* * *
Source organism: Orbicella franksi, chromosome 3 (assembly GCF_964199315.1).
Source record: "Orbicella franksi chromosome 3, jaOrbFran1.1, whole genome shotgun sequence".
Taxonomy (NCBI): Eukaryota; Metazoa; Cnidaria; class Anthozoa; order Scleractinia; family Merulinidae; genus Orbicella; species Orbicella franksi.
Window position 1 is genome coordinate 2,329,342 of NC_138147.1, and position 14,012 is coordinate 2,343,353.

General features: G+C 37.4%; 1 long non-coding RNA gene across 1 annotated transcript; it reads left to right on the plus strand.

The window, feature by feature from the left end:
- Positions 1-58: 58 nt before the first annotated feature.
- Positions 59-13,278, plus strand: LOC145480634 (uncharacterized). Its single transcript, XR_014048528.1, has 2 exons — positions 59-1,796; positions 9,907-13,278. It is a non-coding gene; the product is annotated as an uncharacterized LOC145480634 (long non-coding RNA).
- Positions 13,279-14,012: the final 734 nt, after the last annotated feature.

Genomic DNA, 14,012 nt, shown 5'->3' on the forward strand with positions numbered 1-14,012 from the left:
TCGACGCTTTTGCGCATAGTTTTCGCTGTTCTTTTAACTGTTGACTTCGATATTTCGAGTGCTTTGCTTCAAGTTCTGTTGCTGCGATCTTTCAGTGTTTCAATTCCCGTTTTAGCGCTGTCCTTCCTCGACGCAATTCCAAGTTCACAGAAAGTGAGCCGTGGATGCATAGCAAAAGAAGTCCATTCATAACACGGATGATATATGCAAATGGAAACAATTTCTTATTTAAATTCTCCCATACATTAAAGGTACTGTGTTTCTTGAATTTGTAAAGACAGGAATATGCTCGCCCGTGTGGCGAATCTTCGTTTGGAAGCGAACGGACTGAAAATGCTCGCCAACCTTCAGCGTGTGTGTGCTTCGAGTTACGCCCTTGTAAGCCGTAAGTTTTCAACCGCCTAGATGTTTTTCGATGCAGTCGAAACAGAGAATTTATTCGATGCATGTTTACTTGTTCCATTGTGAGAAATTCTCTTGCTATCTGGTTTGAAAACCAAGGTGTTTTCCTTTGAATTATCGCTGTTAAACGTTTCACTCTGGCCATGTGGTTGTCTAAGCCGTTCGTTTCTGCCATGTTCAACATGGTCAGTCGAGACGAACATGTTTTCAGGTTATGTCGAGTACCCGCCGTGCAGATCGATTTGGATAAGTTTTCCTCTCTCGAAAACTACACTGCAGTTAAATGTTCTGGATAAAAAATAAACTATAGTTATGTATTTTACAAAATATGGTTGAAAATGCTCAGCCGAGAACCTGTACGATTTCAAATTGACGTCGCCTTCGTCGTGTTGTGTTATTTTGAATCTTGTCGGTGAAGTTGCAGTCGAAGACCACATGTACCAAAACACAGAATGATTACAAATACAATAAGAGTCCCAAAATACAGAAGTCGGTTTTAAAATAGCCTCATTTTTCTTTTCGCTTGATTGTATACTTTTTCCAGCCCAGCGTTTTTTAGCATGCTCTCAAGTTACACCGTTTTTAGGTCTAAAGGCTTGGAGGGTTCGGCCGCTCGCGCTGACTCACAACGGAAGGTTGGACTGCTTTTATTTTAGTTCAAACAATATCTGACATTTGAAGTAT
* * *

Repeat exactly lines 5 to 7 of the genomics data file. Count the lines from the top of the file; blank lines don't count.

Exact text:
General features: G+C 37.4%; 1 long non-coding RNA gene across 1 annotated transcript; it reads left to right on the plus strand.

The window, feature by feature from the left end:
- Positions 1-58: 58 nt before the first annotated feature.